20. 20. The system of claim 17, wherein the operations further comprise determining the adjacency of the first security event to the one or more other security events based, at least in part, on a relevance of the first security event to the one or more other security events.
  21. 21. The system of claim 16, wherein the one or more subjective indicators of the utility of investigating the first security event include interest data indicating an investigator’s level of interest in investigating security events.
  22. 22. The system of claim 21, wherein the interest data are obtained based, at least in part, on a machine-executable predictive model of one or more forensic investigators’ level of interest in performing investigations of security events.
  23. 23. The system of claim 22, wherein the predictive model includes a classifier trained to classify security events based on types and/or attributes of the security events.
  24. 24. The system of claim 15, wherein the operations further comprise assigning respective rankings to the selected security events, and wherein the data corresponding to the selected security events are presented in accordance with the assigned rankings.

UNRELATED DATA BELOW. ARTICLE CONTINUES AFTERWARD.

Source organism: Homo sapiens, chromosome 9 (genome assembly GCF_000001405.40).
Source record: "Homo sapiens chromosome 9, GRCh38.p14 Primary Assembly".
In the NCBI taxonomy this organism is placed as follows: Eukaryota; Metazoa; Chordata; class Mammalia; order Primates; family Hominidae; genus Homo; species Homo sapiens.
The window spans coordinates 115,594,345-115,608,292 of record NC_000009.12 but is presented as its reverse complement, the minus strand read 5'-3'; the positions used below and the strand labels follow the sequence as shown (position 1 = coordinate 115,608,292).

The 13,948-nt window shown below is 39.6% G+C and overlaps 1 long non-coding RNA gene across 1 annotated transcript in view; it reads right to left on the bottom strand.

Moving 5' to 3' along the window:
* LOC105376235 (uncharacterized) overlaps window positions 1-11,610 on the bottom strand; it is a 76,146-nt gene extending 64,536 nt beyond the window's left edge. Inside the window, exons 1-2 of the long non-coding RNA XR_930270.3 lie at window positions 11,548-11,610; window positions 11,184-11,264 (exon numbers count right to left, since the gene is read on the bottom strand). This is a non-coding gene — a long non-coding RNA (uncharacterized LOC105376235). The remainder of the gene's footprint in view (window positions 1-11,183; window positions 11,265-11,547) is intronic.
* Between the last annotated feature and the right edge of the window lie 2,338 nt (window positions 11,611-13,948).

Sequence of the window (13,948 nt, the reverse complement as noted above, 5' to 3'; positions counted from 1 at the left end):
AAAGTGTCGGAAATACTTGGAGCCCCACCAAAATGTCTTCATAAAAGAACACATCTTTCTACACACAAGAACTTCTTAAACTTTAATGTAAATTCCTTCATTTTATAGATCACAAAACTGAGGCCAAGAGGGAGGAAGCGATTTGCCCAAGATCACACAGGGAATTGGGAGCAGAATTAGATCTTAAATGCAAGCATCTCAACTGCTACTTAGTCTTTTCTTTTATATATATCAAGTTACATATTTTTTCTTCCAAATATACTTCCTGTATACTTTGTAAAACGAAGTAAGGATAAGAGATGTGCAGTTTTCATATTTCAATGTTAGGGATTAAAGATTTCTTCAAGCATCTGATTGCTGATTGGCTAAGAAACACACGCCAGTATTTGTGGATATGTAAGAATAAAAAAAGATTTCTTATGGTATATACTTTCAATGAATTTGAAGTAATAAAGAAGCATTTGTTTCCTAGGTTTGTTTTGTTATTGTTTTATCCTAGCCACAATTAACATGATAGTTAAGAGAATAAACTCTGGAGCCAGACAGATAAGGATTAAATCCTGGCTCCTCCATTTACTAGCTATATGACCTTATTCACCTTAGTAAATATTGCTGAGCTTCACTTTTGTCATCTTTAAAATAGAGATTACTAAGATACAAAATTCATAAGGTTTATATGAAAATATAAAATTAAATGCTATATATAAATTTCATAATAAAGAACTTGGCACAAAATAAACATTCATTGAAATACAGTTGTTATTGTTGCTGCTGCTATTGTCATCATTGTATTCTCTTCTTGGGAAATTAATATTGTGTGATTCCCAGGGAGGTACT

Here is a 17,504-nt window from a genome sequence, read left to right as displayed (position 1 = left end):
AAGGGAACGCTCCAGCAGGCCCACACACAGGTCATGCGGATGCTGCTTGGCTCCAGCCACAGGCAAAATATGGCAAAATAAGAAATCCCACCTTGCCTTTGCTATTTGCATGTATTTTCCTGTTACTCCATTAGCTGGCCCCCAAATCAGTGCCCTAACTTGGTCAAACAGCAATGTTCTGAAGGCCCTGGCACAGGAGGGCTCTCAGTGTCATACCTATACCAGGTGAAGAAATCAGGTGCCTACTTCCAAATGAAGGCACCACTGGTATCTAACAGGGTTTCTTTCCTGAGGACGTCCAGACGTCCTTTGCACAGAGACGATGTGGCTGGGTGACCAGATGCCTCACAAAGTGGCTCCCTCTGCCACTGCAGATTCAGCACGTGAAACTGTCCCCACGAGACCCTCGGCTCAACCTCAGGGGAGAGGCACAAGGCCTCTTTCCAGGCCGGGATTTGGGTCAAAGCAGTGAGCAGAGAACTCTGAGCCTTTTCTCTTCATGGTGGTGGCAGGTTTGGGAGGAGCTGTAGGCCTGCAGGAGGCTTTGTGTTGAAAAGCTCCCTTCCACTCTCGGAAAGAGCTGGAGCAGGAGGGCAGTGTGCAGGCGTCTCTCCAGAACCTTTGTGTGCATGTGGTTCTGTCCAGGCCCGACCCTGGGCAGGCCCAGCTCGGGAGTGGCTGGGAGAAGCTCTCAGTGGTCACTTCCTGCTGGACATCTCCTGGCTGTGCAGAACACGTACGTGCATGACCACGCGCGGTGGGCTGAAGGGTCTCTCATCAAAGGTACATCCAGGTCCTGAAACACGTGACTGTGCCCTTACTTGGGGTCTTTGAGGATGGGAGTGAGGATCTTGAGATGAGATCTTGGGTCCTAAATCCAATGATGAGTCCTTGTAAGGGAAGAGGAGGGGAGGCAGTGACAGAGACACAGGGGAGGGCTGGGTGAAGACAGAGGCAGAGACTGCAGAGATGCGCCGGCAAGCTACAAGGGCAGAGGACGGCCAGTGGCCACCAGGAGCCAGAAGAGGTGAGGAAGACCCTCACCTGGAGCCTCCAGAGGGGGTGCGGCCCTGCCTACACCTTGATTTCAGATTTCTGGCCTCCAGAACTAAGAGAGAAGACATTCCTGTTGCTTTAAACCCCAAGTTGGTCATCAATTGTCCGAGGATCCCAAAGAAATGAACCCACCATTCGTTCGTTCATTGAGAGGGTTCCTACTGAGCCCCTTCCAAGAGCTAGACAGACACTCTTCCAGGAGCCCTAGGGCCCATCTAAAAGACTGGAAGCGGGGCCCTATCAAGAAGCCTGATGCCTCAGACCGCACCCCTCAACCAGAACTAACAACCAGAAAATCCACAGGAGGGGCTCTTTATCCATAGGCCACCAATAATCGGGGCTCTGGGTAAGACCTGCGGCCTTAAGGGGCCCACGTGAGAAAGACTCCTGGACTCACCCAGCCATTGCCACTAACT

25. 25. The system of claim 23, wherein the rankings are assigned to the selected security events based, at least in part, on one or more objective and/or subjective indicators of respective utilities of investigating the selected security events.
  26. 26. The system of claim 25, wherein the one or more subjective indicators of the utilities of investigating the selected security events include interest data indicating an investigator’s level of interest in investigating security events, and wherein the interest data are obtained based, at least in part, on a machine-executable predictive model of one or more forensic investigators’ level of interest in performing investigations of security events.
  27. 27. The system of claim 26, wherein the predictive model includes a classifier trained to classify security events based on types and/or attributes of the security events.
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US20190327248A1 (en) 2019-10-24